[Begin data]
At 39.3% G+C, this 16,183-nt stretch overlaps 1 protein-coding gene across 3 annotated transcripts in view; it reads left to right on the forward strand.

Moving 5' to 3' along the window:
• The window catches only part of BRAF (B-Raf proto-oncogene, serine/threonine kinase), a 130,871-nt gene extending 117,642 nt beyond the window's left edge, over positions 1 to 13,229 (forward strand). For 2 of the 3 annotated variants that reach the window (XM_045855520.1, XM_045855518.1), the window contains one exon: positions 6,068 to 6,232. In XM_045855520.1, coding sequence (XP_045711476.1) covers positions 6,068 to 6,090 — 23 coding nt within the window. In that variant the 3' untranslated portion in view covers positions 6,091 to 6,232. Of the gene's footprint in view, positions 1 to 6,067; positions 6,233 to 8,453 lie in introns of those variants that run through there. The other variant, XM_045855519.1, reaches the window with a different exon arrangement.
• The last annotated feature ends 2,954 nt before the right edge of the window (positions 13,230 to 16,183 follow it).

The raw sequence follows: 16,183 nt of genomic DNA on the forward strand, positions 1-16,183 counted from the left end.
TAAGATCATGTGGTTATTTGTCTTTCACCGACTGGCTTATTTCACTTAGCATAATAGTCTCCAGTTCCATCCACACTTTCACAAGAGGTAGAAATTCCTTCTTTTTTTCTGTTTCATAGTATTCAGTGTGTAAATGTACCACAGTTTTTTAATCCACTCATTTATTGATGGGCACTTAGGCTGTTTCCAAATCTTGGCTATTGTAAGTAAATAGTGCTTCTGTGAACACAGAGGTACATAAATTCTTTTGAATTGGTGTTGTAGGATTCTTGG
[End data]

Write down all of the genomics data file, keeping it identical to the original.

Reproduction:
At 39.3% G+C, this 16,183-nt stretch overlaps 1 protein-coding gene across 3 annotated transcripts in view; it reads left to right on the forward strand.

Moving 5' to 3' along the window:
• The window catches only part of BRAF (B-Raf proto-oncogene, serine/threonine kinase), a 130,871-nt gene extending 117,642 nt beyond the window's left edge, over positions 1 to 13,229 (forward strand). For 2 of the 3 annotated variants that reach the window (XM_045855520.1, XM_045855518.1), the window contains one exon: positions 6,068 to 6,232. In XM_045855520.1, coding sequence (XP_045711476.1) covers positions 6,068 to 6,090 — 23 coding nt within the window. In that variant the 3' untranslated portion in view covers positions 6,091 to 6,232. Of the gene's footprint in view, positions 1 to 6,067; positions 6,233 to 8,453 lie in introns of those variants that run through there. The other variant, XM_045855519.1, reaches the window with a different exon arrangement.
• The last annotated feature ends 2,954 nt before the right edge of the window (positions 13,230 to 16,183 follow it).

The raw sequence follows: 16,183 nt of genomic DNA on the forward strand, positions 1-16,183 counted from the left end.
TAAGATCATGTGGTTATTTGTCTTTCACCGACTGGCTTATTTCACTTAGCATAATAGTCTCCAGTTCCATCCACACTTTCACAAGAGGTAGAAATTCCTTCTTTTTTTCTGTTTCATAGTATTCAGTGTGTAAATGTACCACAGTTTTTTAATCCACTCATTTATTGATGGGCACTTAGGCTGTTTCCAAATCTTGGCTATTGTAAGTAAATAGTGCTTCTGTGAACACAGAGGTACATAAATTCTTTTGAATTGGTGTTGTAGGATTCTTGG